From 2000 to 2010, Michigan saw a 39% increase in its Asian population. That happened even while the state’s overall population was shrinking.
Asian-Americans are the fastest-growing racial/ethnic group in Detroit’s Tri-County area: Wayne, Oakland and Macomb counties.
So what does it mean to be an Asian-American in Michigan, and how did immigrants from so many different Asian countries come to Michigan? These are some of the questions explored in the new book Asian Americans in Michigan: Voices from the Midwest.
Editors and contributing essayists Sook Wilkinson and Victor Jew spoke with us today:
Victor Jew says this is the first book to collect a large number of contemporary Asian-American voices in the Midwest.
“The 2010 census showed that in the Midwest alone there are 19 different Asian-derived communities," said Victor Jew who teaches in the Asian-American studies program at the University of Wisconsin-Madison.
These communities are quite diverse – Japanese, Chinese, Hmong, Vietnamese, Laos, Cambodian – the list goes on. Jew says before the 1960s, there was no Asian-American movement. The book points out that these Asian immigrants probably would not have seen themselves as “Asian-Americans” because there wasn’t any sense of unity among Asians of different nationalities. In many cases, their ancestors hated one another.
“But I’m finding these really interesting moments, especially in the Midwest, in Chicago and Detroit,” Jew said. “Where you have different folks – Japanese who are living in the Midwest, Chinese living in the Midwest, Koreans living in the Midwest -- and they would gather together. They would gather together before World War II in the 1930s at Chop Suey restaurants in Detroit.”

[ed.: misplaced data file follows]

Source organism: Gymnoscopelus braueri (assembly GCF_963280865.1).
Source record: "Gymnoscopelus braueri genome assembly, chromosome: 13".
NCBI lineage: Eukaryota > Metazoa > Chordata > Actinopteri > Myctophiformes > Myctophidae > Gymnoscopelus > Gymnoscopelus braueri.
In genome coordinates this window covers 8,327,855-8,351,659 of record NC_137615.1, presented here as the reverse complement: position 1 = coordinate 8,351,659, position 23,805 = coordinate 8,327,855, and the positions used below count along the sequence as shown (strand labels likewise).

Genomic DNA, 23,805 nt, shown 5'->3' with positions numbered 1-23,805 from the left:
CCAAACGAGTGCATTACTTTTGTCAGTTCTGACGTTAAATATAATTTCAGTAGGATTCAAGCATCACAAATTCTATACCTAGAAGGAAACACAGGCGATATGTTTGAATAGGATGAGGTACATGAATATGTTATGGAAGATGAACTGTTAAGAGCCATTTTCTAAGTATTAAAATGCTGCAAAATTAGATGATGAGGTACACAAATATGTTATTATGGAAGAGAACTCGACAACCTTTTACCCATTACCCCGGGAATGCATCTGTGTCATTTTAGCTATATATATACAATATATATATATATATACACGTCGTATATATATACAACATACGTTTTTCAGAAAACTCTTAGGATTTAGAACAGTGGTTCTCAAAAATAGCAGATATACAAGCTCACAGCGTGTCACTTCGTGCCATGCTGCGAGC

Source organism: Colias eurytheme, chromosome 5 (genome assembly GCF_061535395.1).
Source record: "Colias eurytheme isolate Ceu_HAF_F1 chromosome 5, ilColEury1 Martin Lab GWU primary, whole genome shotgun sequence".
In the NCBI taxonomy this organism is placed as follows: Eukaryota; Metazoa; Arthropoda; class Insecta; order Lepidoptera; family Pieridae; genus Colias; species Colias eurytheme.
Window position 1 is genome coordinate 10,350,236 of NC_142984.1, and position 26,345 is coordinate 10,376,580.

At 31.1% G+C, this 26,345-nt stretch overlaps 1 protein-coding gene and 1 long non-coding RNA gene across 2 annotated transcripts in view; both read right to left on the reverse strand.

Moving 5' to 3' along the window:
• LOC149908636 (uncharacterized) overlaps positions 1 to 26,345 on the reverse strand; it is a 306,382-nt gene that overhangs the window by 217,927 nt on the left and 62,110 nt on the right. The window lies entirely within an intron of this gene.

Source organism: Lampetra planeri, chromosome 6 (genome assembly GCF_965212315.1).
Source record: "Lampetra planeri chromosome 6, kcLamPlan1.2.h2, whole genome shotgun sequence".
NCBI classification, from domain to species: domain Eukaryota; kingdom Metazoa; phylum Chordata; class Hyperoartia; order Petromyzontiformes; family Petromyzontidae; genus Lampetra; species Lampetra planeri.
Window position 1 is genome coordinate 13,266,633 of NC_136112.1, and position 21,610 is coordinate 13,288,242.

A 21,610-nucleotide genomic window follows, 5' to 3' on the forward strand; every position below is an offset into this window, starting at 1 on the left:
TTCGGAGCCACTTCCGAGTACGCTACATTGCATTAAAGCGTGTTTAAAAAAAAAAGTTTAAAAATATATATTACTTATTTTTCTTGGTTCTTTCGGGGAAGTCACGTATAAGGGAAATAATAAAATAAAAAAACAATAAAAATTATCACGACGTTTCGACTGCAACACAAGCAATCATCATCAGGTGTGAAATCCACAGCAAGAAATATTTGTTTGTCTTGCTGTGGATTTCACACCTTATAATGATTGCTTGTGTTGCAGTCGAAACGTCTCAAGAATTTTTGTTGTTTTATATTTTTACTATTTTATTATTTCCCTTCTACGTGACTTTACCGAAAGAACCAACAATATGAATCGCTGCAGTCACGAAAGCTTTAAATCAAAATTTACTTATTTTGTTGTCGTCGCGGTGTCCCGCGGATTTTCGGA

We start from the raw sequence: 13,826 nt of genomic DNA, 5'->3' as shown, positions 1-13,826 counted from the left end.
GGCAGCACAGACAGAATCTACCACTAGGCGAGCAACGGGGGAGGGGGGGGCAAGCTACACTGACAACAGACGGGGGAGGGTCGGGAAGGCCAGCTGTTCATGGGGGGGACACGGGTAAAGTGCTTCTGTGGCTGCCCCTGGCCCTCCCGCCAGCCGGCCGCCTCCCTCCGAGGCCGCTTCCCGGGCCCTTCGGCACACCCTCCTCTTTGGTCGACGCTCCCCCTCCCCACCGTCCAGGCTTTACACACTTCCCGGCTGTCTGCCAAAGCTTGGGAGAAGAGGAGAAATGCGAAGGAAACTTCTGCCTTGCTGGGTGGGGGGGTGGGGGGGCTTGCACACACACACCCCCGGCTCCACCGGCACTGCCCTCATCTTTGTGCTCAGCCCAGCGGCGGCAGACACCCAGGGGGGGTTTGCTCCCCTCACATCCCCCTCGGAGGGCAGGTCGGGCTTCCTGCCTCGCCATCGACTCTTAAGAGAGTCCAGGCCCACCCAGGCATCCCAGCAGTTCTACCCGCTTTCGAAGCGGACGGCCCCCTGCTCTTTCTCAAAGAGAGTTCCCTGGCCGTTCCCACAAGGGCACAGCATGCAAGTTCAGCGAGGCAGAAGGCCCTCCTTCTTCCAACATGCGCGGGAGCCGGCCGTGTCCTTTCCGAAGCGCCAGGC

Jew said these Chop Suey restaurants became a sort of de facto “Asian commons” for these communities.
Sook Wilkinson says there’s a long history of Asian immigrants in Michigan. She says they arrived in the early in 1900s and some even before that – in the late 1800s.
Sook says there were no big, notable tensions as they arrived in the state.
“Because the numbers were so small, they did not attract a lot of attention,” said Sook. “However, the ‘rest of the Americans’ were not so used to seeing these people who looked so different, so there was some prejudice, curiosity, [and] questions.”
In the book’s forward Frank Wu, the former dean of the Wayne State University law school, writes how he felt different:
My brothers and I were both the same as and different from our classmates….We wanted to be just like them, wearing popular sneakers, eating meatloaf, hanging out after dark, and watching cartoons on Saturday morning. We could not help being always conscious that we were different from them, wearing home-sewn clothes…using chopsticks to eat meals that looked disgusting to our peers, doing extra homework instead of playing outside, and attending Chinese school on the weekends.